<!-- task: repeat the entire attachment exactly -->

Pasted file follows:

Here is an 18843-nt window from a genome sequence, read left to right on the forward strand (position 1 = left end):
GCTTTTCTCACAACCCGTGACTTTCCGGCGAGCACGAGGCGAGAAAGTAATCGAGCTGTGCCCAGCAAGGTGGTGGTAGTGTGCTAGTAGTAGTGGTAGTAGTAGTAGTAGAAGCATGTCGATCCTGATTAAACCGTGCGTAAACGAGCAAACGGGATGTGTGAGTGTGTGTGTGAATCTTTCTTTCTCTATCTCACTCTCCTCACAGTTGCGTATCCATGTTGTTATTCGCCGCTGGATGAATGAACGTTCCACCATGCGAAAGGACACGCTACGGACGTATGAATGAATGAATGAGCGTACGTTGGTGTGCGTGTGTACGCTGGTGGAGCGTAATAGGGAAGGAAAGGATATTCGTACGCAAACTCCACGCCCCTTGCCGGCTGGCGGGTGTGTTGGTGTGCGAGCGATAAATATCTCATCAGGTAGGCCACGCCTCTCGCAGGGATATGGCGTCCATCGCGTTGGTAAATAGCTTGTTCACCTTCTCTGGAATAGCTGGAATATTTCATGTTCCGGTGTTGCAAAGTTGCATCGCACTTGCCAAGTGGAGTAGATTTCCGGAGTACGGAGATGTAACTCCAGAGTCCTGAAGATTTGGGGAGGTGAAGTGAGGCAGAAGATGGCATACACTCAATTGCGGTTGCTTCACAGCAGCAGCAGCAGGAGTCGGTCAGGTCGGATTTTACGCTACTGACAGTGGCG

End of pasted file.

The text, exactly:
Here is an 18843-nt window from a genome sequence, read left to right on the forward strand (position 1 = left end):
GCTTTTCTCACAACCCGTGACTTTCCGGCGAGCACGAGGCGAGAAAGTAATCGAGCTGTGCCCAGCAAGGTGGTGGTAGTGTGCTAGTAGTAGTGGTAGTAGTAGTAGTAGAAGCATGTCGATCCTGATTAAACCGTGCGTAAACGAGCAAACGGGATGTGTGAGTGTGTGTGTGAATCTTTCTTTCTCTATCTCACTCTCCTCACAGTTGCGTATCCATGTTGTTATTCGCCGCTGGATGAATGAACGTTCCACCATGCGAAAGGACACGCTACGGACGTATGAATGAATGAATGAGCGTACGTTGGTGTGCGTGTGTACGCTGGTGGAGCGTAATAGGGAAGGAAAGGATATTCGTACGCAAACTCCACGCCCCTTGCCGGCTGGCGGGTGTGTTGGTGTGCGAGCGATAAATATCTCATCAGGTAGGCCACGCCTCTCGCAGGGATATGGCGTCCATCGCGTTGGTAAATAGCTTGTTCACCTTCTCTGGAATAGCTGGAATATTTCATGTTCCGGTGTTGCAAAGTTGCATCGCACTTGCCAAGTGGAGTAGATTTCCGGAGTACGGAGATGTAACTCCAGAGTCCTGAAGATTTGGGGAGGTGAAGTGAGGCAGAAGATGGCATACACTCAATTGCGGTTGCTTCACAGCAGCAGCAGCAGGAGTCGGTCAGGTCGGATTTTACGCTACTGACAGTGGCG